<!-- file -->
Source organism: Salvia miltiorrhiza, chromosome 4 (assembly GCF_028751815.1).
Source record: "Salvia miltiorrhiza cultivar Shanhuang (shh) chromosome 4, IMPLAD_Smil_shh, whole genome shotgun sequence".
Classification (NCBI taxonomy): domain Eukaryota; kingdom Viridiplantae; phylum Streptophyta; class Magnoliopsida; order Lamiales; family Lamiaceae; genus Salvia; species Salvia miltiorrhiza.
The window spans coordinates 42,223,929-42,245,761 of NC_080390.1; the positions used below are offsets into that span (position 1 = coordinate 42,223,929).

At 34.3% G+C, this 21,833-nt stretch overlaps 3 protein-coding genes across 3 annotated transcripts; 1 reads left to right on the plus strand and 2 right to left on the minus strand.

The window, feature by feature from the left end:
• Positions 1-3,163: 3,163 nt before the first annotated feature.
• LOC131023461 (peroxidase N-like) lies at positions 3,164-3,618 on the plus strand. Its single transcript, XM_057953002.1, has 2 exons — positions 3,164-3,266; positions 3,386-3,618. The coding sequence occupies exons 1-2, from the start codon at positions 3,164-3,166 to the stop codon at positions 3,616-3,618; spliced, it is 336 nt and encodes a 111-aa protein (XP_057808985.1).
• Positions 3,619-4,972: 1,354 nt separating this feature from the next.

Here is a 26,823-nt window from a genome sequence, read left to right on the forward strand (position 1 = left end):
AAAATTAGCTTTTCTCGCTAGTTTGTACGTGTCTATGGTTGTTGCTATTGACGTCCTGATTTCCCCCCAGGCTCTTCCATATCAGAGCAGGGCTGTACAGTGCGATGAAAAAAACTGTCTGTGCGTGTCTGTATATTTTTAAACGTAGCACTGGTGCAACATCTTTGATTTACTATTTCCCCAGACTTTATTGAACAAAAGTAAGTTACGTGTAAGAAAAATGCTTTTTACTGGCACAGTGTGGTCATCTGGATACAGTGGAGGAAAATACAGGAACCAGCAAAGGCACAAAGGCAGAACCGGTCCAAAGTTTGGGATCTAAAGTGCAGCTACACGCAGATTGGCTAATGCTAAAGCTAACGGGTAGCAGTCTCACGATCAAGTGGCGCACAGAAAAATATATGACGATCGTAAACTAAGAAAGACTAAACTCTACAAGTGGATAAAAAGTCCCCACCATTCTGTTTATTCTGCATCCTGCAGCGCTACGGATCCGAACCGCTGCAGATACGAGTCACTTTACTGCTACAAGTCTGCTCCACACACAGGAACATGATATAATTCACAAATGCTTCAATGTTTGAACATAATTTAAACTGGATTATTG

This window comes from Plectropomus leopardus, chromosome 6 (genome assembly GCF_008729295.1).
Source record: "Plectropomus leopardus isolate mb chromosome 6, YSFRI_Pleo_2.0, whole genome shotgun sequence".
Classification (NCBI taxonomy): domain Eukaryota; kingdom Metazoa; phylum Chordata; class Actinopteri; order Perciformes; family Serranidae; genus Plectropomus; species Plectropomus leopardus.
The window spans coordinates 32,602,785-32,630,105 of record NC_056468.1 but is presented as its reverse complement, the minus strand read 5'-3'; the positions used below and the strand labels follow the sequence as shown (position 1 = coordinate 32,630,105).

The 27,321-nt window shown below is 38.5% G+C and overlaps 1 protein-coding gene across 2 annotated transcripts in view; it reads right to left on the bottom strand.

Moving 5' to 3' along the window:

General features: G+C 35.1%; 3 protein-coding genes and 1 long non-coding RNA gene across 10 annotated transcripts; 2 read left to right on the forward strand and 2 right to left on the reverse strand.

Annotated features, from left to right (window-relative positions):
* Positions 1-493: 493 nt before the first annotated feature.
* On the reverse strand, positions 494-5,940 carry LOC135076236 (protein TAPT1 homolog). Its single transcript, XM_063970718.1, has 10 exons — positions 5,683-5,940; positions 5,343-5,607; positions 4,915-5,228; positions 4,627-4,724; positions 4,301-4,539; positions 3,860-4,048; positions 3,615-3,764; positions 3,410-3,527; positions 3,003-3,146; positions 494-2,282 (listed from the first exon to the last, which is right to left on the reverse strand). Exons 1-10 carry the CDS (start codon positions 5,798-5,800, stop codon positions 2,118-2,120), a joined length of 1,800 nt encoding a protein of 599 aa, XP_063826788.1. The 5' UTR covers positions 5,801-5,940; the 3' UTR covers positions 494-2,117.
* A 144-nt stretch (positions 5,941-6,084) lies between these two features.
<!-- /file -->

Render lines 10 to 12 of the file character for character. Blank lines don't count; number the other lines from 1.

Here is a 26,823-nt window from a genome sequence, read left to right on the forward strand (position 1 = left end):
AAAATTAGCTTTTCTCGCTAGTTTGTACGTGTCTATGGTTGTTGCTATTGACGTCCTGATTTCCCCCCAGGCTCTTCCATATCAGAGCAGGGCTGTACAGTGCGATGAAAAAAACTGTCTGTGCGTGTCTGTATATTTTTAAACGTAGCACTGGTGCAACATCTTTGATTTACTATTTCCCCAGACTTTATTGAACAAAAGTAAGTTACGTGTAAGAAAAATGCTTTTTACTGGCACAGTGTGGTCATCTGGATACAGTGGAGGAAAATACAGGAACCAGCAAAGGCACAAAGGCAGAACCGGTCCAAAGTTTGGGATCTAAAGTGCAGCTACACGCAGATTGGCTAATGCTAAAGCTAACGGGTAGCAGTCTCACGATCAAGTGGCGCACAGAAAAATATATGACGATCGTAAACTAAGAAAGACTAAACTCTACAAGTGGATAAAAAGTCCCCACCATTCTGTTTATTCTGCATCCTGCAGCGCTACGGATCCGAACCGCTGCAGATACGAGTCACTTTACTGCTACAAGTCTGCTCCACACACAGGAACATGATATAATTCACAAATGCTTCAATGTTTGAACATAATTTAAACTGGATTATTG

This window comes from Plectropomus leopardus, chromosome 6 (genome assembly GCF_008729295.1).